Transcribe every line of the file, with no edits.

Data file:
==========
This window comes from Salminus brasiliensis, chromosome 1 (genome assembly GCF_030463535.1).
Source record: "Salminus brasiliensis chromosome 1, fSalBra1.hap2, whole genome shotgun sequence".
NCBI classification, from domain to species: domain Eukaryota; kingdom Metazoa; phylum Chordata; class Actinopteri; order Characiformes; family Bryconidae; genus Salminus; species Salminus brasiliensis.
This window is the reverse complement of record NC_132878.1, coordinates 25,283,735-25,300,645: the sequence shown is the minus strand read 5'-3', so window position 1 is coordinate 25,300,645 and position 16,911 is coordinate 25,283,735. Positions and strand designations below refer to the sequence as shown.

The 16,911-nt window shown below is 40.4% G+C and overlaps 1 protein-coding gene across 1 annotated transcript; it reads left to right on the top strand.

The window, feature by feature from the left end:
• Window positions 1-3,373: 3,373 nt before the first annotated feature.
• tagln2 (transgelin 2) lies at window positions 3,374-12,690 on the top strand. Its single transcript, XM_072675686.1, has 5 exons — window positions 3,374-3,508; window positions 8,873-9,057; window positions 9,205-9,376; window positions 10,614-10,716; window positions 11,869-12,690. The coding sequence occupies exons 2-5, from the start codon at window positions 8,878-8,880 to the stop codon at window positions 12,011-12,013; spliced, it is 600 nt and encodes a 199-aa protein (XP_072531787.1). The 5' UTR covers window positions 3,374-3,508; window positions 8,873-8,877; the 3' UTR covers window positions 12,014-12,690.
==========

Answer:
This window comes from Salminus brasiliensis, chromosome 1 (genome assembly GCF_030463535.1).
Source record: "Salminus brasiliensis chromosome 1, fSalBra1.hap2, whole genome shotgun sequence".
NCBI classification, from domain to species: domain Eukaryota; kingdom Metazoa; phylum Chordata; class Actinopteri; order Characiformes; family Bryconidae; genus Salminus; species Salminus brasiliensis.
This window is the reverse complement of record NC_132878.1, coordinates 25,283,735-25,300,645: the sequence shown is the minus strand read 5'-3', so window position 1 is coordinate 25,300,645 and position 16,911 is coordinate 25,283,735. Positions and strand designations below refer to the sequence as shown.

The 16,911-nt window shown below is 40.4% G+C and overlaps 1 protein-coding gene across 1 annotated transcript; it reads left to right on the top strand.

The window, feature by feature from the left end:
• Window positions 1-3,373: 3,373 nt before the first annotated feature.
• tagln2 (transgelin 2) lies at window positions 3,374-12,690 on the top strand. Its single transcript, XM_072675686.1, has 5 exons — window positions 3,374-3,508; window positions 8,873-9,057; window positions 9,205-9,376; window positions 10,614-10,716; window positions 11,869-12,690. The coding sequence occupies exons 2-5, from the start codon at window positions 8,878-8,880 to the stop codon at window positions 12,011-12,013; spliced, it is 600 nt and encodes a 199-aa protein (XP_072531787.1). The 5' UTR covers window positions 3,374-3,508; window positions 8,873-8,877; the 3' UTR covers window positions 12,014-12,690.